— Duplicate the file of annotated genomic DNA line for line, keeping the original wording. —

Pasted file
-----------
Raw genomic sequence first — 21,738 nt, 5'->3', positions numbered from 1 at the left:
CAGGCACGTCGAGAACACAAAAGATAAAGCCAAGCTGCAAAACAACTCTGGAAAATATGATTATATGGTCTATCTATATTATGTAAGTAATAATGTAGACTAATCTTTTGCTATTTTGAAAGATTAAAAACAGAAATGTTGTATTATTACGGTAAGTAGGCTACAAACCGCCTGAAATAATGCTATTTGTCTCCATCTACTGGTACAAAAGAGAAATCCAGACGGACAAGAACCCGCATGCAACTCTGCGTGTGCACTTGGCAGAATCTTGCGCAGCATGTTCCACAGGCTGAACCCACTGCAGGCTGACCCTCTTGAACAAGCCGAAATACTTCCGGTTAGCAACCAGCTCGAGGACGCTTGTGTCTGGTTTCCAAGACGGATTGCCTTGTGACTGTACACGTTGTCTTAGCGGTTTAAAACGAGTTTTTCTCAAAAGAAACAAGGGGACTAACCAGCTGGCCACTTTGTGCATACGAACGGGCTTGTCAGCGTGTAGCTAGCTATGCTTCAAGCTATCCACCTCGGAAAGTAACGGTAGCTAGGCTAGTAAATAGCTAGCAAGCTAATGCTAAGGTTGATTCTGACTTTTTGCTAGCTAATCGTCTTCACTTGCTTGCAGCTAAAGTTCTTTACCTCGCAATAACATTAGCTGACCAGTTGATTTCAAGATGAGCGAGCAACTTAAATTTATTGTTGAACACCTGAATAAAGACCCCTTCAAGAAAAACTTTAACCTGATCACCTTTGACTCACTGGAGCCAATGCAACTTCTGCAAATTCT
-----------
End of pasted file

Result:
Raw genomic sequence first — 21,738 nt, 5'->3', positions numbered from 1 at the left:
CAGGCACGTCGAGAACACAAAAGATAAAGCCAAGCTGCAAAACAACTCTGGAAAATATGATTATATGGTCTATCTATATTATGTAAGTAATAATGTAGACTAATCTTTTGCTATTTTGAAAGATTAAAAACAGAAATGTTGTATTATTACGGTAAGTAGGCTACAAACCGCCTGAAATAATGCTATTTGTCTCCATCTACTGGTACAAAAGAGAAATCCAGACGGACAAGAACCCGCATGCAACTCTGCGTGTGCACTTGGCAGAATCTTGCGCAGCATGTTCCACAGGCTGAACCCACTGCAGGCTGACCCTCTTGAACAAGCCGAAATACTTCCGGTTAGCAACCAGCTCGAGGACGCTTGTGTCTGGTTTCCAAGACGGATTGCCTTGTGACTGTACACGTTGTCTTAGCGGTTTAAAACGAGTTTTTCTCAAAAGAAACAAGGGGACTAACCAGCTGGCCACTTTGTGCATACGAACGGGCTTGTCAGCGTGTAGCTAGCTATGCTTCAAGCTATCCACCTCGGAAAGTAACGGTAGCTAGGCTAGTAAATAGCTAGCAAGCTAATGCTAAGGTTGATTCTGACTTTTTGCTAGCTAATCGTCTTCACTTGCTTGCAGCTAAAGTTCTTTACCTCGCAATAACATTAGCTGACCAGTTGATTTCAAGATGAGCGAGCAACTTAAATTTATTGTTGAACACCTGAATAAAGACCCCTTCAAGAAAAACTTTAACCTGATCACCTTTGACTCACTGGAGCCAATGCAACTTCTGCAAATTCT